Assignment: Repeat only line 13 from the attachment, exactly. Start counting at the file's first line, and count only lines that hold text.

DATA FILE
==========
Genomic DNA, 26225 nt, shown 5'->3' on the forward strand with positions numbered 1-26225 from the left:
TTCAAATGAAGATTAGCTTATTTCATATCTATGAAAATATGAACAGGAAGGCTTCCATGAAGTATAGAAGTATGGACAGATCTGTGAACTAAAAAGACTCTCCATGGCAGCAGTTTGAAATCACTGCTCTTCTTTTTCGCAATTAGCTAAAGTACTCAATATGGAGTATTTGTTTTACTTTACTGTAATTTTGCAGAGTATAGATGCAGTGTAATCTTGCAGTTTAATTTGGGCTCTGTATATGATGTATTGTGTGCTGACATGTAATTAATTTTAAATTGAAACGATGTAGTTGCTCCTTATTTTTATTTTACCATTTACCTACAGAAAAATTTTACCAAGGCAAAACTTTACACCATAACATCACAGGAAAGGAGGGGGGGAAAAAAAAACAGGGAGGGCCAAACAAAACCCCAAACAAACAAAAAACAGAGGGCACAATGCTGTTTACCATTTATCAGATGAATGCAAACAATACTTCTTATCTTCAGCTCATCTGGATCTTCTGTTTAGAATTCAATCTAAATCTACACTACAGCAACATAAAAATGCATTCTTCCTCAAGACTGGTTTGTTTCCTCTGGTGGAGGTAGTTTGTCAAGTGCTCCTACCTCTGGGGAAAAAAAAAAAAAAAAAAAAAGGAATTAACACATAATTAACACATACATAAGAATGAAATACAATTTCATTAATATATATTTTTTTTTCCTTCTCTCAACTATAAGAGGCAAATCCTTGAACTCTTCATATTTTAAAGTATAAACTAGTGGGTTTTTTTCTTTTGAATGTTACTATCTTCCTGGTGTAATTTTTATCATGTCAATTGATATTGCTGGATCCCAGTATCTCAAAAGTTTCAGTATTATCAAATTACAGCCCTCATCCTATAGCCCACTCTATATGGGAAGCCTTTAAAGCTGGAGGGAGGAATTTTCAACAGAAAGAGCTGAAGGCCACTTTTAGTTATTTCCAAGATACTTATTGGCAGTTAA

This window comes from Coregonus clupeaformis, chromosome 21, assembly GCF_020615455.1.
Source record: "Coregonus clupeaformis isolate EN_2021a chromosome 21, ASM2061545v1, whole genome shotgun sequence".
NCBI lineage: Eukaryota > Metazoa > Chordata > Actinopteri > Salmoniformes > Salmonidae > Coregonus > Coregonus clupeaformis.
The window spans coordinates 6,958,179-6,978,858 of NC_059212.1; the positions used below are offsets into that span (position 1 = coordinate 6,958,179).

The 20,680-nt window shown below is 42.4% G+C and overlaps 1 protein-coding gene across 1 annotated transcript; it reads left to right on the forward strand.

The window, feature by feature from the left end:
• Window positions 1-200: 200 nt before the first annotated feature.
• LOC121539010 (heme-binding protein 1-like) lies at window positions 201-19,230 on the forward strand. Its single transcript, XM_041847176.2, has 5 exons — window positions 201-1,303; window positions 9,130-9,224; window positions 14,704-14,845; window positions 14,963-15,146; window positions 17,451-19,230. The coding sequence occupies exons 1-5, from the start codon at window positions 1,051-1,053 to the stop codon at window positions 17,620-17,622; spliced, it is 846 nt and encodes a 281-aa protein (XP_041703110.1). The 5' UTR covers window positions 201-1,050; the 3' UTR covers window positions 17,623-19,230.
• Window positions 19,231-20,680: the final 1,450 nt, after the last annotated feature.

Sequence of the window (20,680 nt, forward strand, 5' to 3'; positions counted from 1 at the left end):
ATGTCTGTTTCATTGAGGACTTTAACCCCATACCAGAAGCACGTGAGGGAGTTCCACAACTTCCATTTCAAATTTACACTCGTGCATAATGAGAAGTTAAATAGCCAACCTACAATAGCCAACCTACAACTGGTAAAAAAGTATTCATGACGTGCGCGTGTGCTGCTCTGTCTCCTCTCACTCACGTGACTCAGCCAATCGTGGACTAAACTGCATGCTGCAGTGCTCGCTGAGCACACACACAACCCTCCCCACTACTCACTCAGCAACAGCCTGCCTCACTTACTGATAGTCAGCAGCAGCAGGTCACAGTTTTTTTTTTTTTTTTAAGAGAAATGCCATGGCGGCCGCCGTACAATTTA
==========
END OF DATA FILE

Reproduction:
ATGTCTGTTTCATTGAGGACTTTAACCCCATACCAGAAGCACGTGAGGGAGTTCCACAACTTCCATTTCAAATTTACACTCGTGCATAATGAGAAGTTAAATAGCCAACCTACAATAGCCAACCTACAACTGGTAAAAAAGTATTCATGACGTGCGCGTGTGCTGCTCTGTCTCCTCTCACTCACGTGACTCAGCCAATCGTGGACTAAACTGCATGCTGCAGTGCTCGCTGAGCACACACACAACCCTCCCCACTACTCACTCAGCAACAGCCTGCCTCACTTACTGATAGTCAGCAGCAGCAGGTCACAGTTTTTTTTTTTTTTTTAAGAGAAATGCCATGGCGGCCGCCGTACAATTTA